Red is one of my favorite colors, from casual to dressy. My first clothing purchase after landing a job following high school graduation was a red dress. Oh, how I loved that dress. It fit my petite frame like it was custom made—not straight off the clearance rack at a local dress shop. My choice of that bright color made me notice my mother’s subdued browns, grays, dark greens, and muted florals even more. Armed with money budgeted from both of our paychecks, my twin and I coaxed Mama into a shopping trip for new clothes, something she hadn’t done since our father had died four years earlier, and she had to sacrifice to get us through high school.
The three of us rode the Greyhound bus to Merced, a town twenty miles away, to browse shops with dresses appropriate for a widow. As usual, Mama gravitated to the dull colors. And, as usual, she checked the price first.
“Mama, don’t worry about the price. If you like it, try it on. We’re paying,” we reminded her when she shook her head at the cost and hung the dresses back on the rack. A sales clerk took the two selections draped over Mama’s arm. Determined to brighten her wardrobe, my twin chose a collared, high-necked, three-quarter sleeve dress that fell to the calf halfway below the knees when she held it to Mama’s shoulders. It was the style Mama wore, but she shook her head.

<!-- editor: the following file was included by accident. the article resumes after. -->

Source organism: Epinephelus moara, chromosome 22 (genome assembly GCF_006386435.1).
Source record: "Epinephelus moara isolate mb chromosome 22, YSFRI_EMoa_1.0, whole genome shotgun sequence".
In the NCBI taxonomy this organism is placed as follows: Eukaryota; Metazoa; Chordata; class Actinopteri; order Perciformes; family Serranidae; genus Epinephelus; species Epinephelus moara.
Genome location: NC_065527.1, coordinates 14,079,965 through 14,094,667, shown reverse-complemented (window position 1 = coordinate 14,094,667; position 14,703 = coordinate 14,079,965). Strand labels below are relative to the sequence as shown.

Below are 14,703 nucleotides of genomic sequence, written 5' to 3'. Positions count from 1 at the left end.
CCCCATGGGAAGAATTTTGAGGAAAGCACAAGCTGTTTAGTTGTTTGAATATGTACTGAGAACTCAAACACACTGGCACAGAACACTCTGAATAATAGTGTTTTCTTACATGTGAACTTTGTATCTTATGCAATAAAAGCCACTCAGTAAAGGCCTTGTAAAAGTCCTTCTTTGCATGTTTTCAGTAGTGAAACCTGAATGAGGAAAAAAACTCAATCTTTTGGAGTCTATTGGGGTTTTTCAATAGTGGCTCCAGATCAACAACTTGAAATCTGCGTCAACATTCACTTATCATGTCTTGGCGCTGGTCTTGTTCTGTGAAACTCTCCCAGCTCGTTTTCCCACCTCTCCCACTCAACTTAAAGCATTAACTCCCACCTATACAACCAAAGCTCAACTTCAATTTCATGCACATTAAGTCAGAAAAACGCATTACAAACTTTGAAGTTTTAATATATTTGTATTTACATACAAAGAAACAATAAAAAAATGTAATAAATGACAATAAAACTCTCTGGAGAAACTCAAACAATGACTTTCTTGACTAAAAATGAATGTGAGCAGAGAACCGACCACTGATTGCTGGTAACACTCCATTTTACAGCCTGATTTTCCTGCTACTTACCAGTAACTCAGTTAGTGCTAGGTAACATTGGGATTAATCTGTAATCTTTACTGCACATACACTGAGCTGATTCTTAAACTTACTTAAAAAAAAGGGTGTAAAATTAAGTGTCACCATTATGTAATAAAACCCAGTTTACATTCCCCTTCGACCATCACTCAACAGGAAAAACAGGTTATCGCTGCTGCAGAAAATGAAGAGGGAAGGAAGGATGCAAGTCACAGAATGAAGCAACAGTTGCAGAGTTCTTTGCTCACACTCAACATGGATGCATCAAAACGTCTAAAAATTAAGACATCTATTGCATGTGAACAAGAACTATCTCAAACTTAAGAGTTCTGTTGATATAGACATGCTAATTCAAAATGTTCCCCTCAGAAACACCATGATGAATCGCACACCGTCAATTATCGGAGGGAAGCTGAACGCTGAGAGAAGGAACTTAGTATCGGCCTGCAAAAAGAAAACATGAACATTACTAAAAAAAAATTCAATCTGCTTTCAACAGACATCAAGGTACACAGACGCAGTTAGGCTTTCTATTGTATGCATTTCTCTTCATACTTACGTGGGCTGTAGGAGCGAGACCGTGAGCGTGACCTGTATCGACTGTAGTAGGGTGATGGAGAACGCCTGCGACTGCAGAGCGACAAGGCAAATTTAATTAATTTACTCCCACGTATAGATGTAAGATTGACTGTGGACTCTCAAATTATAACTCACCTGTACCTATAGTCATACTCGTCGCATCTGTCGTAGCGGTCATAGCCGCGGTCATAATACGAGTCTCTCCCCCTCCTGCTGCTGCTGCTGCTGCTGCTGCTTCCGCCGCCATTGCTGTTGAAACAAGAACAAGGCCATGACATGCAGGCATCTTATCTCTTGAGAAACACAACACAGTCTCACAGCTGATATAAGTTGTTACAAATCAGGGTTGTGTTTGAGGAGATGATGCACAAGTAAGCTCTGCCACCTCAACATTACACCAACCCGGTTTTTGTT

“You won’t know if you like it, until you try it on,” I said. The sales clerk nodded her agreement and ushered Mama to a dressing room. She stepped out for us to see the first dress. It didn’t look any better than one she had purchased for a quarter at a rummage sale. She returned to the cube and came out wearing the second dress. It fit a little better but made her dark skin look sallow.
“Try the other one,” we said, almost in harmony like singing a duet for church on Sundays. Again, the clerk nodded.
Mother hesitated as she stepped out of the changing room, her face as crimson as the dress. Her dark brown eyes scanned the aisles to see who might be watching. We showered her with compliments. “It’s a perfect fit. It makes your silver hair shine. Take that one.”
“But…I can’t wear this in public,” she said, her face blushing deeper, like a ripe Bing cherry. Red is…red is…for harlots.”
Later, Mother sat for a portrait, at ease, wearing that flowered red dress. It’s one of our greatest treasures.
I no longer own a red dress, preferring separates. I often pin an inexpensive enameled red dress to my tops in recognition of heart disease among women, common in our family. Today, Mother’s Day, red reminds me of the day late in Mama’s life when she made a bold fashion statement and changed with the times.